Re: CGI/1.0: last call
Message-id: <>
Subject: Re: CGI/1.0: last call
To: (Rob McCool)
Date: Mon, 6 Dec 1993 08:56:01 -0500 (EST)
In-reply-to: <> from "Rob McCool" at Dec 5, 93 05:08:05 pm
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Rob writes:
> /*
>  * Re: CGI/1.0: last call  by ts (
>  *    written on Dec  5,  1:40pm.
>  *
>  * > No.  Password should be kept inside the server for security reasons.
>  * > The environment variable REMOTE_USER is only defined if user has
>  * > successfully authenticated himself.  This should be enough.
>  * 
>  *  I *need* a password to open an Oracle database,  I don't want to write
>  * a cracker to retrieve it from password file.
>  * 
>  *  username:password can be send in stdin.
>  */
> The problem is that the username:password style doesn't work with future PEM
> and Kerberos based authentication schemes. 
> I don't know if I agree with Ari's security objection, but making the
> unencrypted passwords places a large amount of trust between script writers
> and system administrators (not necessarily in your case, but in general when
> scripts are commonly available software). This is really the only reason I
> can see for not making the password available to the script. Have I missed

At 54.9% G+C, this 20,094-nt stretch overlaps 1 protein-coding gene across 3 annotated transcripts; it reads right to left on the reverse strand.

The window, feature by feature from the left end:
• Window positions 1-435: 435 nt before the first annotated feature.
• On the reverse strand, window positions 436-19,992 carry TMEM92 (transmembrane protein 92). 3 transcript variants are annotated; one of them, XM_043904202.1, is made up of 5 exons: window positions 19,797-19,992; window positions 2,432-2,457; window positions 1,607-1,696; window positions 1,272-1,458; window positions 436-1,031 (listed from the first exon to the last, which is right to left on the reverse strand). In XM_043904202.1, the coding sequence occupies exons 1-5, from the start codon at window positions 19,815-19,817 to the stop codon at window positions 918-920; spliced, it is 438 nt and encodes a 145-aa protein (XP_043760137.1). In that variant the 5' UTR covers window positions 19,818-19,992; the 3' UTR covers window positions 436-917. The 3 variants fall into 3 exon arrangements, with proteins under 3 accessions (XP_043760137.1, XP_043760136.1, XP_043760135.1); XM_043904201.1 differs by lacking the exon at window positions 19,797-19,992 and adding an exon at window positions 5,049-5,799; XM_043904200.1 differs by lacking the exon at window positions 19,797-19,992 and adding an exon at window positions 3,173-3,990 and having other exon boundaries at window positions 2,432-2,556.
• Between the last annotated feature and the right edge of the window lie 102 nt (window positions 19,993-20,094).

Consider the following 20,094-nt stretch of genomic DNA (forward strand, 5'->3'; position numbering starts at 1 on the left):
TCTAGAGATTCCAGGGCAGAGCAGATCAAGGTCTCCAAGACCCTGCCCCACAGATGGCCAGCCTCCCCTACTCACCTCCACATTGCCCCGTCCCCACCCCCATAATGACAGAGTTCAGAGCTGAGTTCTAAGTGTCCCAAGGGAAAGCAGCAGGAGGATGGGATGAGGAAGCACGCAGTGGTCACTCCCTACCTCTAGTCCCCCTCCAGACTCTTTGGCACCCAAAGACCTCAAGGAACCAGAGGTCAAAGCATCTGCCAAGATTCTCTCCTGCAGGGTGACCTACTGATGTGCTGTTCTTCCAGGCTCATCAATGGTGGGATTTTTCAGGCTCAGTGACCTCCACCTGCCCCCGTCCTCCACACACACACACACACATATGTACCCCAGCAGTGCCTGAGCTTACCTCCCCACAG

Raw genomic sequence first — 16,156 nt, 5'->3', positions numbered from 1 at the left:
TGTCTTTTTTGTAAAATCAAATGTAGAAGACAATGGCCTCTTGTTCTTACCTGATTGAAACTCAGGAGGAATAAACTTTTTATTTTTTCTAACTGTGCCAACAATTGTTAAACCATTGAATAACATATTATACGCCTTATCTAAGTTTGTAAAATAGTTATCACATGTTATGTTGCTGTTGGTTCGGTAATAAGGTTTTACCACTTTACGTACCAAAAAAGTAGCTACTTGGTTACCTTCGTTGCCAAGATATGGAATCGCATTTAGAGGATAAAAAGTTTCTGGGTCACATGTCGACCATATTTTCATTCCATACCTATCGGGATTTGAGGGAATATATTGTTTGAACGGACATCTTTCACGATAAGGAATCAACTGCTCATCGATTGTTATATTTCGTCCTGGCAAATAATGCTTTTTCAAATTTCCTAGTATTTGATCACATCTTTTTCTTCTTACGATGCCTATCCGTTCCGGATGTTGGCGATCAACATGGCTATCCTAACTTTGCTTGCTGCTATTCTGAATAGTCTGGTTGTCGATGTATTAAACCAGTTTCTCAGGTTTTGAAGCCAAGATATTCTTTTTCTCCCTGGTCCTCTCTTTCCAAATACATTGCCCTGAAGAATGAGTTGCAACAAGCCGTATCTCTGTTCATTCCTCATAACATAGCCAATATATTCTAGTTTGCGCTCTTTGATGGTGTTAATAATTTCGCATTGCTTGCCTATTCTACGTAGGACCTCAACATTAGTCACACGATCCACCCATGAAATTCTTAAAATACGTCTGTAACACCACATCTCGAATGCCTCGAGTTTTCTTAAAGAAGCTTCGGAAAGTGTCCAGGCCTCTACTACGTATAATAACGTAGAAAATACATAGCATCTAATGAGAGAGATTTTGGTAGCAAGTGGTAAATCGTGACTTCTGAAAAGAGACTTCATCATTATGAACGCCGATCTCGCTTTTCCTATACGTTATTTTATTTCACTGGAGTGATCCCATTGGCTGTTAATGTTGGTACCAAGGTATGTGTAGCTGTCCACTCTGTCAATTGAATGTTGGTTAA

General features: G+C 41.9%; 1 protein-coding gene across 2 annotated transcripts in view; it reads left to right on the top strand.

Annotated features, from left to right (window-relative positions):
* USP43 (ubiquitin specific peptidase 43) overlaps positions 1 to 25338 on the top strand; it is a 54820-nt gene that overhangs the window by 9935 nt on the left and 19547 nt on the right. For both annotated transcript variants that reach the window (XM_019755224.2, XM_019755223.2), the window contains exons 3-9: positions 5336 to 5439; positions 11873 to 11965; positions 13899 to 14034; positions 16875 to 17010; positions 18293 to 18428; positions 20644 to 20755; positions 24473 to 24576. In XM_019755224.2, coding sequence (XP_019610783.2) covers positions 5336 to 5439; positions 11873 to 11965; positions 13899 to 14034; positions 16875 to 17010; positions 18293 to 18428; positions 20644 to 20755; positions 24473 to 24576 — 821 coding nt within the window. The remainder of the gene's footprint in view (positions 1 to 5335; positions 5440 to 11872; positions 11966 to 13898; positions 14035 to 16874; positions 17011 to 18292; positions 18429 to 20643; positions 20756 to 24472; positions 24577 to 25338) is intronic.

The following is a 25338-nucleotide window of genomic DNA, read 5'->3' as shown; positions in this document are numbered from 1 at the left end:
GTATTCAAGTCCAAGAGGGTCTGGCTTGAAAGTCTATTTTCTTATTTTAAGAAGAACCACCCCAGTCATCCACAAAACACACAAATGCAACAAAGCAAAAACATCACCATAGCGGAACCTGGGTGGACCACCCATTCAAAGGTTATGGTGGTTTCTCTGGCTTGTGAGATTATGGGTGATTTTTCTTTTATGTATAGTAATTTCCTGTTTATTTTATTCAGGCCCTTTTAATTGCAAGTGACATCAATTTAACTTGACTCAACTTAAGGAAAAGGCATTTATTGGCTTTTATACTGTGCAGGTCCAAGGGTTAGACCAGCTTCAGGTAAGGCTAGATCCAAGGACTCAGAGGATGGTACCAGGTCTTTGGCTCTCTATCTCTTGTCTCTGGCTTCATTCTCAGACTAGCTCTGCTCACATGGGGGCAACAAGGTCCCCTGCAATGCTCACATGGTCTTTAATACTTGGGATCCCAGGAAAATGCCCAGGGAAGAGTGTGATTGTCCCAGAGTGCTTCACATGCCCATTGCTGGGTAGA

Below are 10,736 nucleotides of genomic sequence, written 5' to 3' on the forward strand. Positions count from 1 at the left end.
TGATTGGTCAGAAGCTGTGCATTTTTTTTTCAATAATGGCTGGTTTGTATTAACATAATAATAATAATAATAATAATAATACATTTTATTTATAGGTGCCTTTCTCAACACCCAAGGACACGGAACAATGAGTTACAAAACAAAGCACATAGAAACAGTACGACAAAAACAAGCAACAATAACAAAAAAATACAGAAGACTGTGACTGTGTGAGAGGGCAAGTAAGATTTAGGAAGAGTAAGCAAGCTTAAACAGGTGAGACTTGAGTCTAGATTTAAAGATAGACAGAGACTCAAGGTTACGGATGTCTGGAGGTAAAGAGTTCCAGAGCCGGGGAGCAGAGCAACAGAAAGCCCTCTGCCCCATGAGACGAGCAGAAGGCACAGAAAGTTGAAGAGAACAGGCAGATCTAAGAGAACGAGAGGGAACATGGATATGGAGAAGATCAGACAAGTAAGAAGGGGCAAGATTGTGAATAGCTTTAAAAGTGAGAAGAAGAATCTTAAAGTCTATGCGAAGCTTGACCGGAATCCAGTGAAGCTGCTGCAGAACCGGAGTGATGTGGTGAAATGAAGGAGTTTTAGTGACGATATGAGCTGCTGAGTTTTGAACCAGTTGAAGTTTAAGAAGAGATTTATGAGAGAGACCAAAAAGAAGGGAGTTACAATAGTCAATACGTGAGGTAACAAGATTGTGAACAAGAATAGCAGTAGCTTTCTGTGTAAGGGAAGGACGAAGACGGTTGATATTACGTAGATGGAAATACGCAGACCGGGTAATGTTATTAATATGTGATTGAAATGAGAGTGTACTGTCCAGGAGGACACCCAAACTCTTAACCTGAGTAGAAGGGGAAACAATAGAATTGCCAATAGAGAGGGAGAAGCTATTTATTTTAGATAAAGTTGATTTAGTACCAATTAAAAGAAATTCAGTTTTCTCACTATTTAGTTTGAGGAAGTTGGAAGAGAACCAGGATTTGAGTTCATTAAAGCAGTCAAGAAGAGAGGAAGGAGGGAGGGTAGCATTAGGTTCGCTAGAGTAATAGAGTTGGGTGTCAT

> something?
> I would ask that you reconsider how you are planning to do this, perhaps you
> should maintain your own simple password file and grab the user's Oracle
> password from this file. This way, people do not have their Oracle passwords
> sent across the net, only their HTTP passwords, and in the future, only an
> encrypted request. The drawback is that you have to maintain two password
> files.
> If this is completely unacceptable, or I have missed something, please let
> me know. I'll consider making the Authorization: line available to the
> script, but I am objected to it.
> --Rob
Authentication must be the responsibility of the script writer.  While
httpd provides a measure of security that security is not adequate for
the script writer.  Headers containing authentication information might
assist the script writer in selecting an authentication method but
abdicating the responsibility, i.e., relying on httpd to provide methods
for, say Oracle access, would be a mistake.  Passing username:password
over a network certainly does not constitute safe security practices.  If
security is a concern, as it should be in updating databases, the script
writer has methods other that the username:password anachronism.